Blackberry’s in trouble. Ever since the iPhone’s debut in 2007 blindsided them, the once-dominant smatphone company has been struggling to recover its mojo. Who can save the floundering Canadian company from ruin? Former Apple CEO John Sculley to the rescue!
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When you’re the head of one of the nation’s four largest mobile carriers, you’ve got access to a lot of phones. You’ve probably got to try them out all the time. But do you ever have access to so many phones that you forget which is which, or that the iPhone in your hand is not, in fact, a Samsung Galaxy phablet?
Microsoft has today announced that chief executive officer Steve Ballmer will retire “within the next 12 months.” Ballmer will continue to carry out his role while the company seeks a successor, aiding its transformation into a devices and services company — but he will depart once a suitable replacement is found.
With a new story concerning the extraordinary lengths the U.S. Government is seemingly taking to spy on its citizens’ digital lives hitting the news every day now, President Obama met Apple CEO Tim Cook and a number of other tech executives to discuss government surveillance.
We’ve been talking a lot recently about the so-called “budget iPhone” that Apple will in all probability announce in September, but exactly how “budget” are we talking about here?
Now, the CEO of the rumored manufacturer of the budget iPhone is speaking up, and telling shareholders not to expect it to be cheap.
Eddy Cue is at the Daniel Patrick Moynihan United States Courthouse in lower Manhattan testifying in the Department of Justice’s e-books antitrust case, and he’s been sharing more information on the work that went into developing iBooks prior to its launch in 2010.
Cue reveled that Steve Jobs, then Apple’s CEO, chose to give away a free copy of Winnie-the-Pooh not just because he liked the book, but because its colorful illustrations showcased the capabilities of digital e-books in the iBooks app.
Last week, a story about the NSA’s top-secret PRISM program broke. According to leaked documents, PRISM is a program in which the NSA is directly able to survey all data stored on the servers of pretty much every tech company under the sun, including Apple.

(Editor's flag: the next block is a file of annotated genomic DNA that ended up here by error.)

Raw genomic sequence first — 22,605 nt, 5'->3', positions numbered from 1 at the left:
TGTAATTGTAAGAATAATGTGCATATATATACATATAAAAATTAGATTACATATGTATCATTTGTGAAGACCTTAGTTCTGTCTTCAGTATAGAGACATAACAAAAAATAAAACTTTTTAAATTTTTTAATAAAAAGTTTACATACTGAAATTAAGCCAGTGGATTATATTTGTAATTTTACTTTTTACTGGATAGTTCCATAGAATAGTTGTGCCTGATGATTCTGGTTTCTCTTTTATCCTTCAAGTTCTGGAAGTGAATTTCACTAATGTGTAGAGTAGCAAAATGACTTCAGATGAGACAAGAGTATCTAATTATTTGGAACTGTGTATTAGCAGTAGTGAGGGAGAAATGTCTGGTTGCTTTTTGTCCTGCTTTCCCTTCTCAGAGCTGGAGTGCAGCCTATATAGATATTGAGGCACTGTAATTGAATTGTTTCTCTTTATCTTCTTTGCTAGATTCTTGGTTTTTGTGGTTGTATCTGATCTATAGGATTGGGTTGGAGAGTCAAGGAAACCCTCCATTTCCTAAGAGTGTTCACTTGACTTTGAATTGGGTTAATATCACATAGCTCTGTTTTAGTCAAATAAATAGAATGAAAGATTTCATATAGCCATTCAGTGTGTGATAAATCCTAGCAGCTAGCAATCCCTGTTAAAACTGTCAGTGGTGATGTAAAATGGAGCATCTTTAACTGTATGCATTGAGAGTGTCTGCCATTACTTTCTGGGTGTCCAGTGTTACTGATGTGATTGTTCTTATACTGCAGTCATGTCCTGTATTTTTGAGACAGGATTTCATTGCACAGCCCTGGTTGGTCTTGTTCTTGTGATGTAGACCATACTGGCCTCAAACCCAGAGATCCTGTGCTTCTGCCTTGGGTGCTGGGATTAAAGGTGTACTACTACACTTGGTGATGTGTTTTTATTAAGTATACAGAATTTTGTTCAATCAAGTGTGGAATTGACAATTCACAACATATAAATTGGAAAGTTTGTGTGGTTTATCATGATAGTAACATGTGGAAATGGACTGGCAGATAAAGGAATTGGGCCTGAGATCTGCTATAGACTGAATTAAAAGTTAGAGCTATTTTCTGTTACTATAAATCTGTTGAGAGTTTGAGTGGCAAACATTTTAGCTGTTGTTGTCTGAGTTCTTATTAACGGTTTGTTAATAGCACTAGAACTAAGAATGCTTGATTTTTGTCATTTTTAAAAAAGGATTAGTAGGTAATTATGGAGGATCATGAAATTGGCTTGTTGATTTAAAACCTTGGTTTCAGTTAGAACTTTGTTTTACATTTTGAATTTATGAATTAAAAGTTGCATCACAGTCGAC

Either way, it was only a matter of time when the first class-action lawsuit suing Apple for its participation in PRISM hit the courts.
Analysts have been trying to convince Apple for some time that it needs a range of iPhones to better compete with rivals like Samsung, but CEO Tim Cook doesn’t agree.
During his interview at D11 last night, Cook explained to Walt Mossberg that Apple doesn’t want to become “defocused” with multiple iPhone lines. He did suggest, however, that the Cupertino company may address different consumer needs in the future.
During his appearance before the Senate Permanent Subcommittee on Investigations on Tuesday, Apple CEO Tim Cook revealed that Apple’s “Made-in-USA” Macs will be manufactured in Texas. The Cupertino company announced its plans to produce one of its Mac lines on U.S. soil last December, but until now, it was unclear where the process would take place.
A lot has been said and rumored lately about whether or not Intel would ever start making ARM-based chips. Current Intel CEO Paul Otellini was against it, but Otellini is stepping down this month, so ultimately the question was: “What would Intel’s next CEO think about making some ARM chips for partners like Apple?”
Ultimately, how the next CEO of Intel would feel about that prospect came down to whether or not he was promoted from within Intel (as all of Intel’s CEOs ever have been) or if he came from outside the company. What made the question of who Intel’s next CEO would be so interesting is that Intel’s board of directors was, for the first time ever, openly talking about looking outside of the company. Intel could have gained a much different perspective.
But it hasn’t.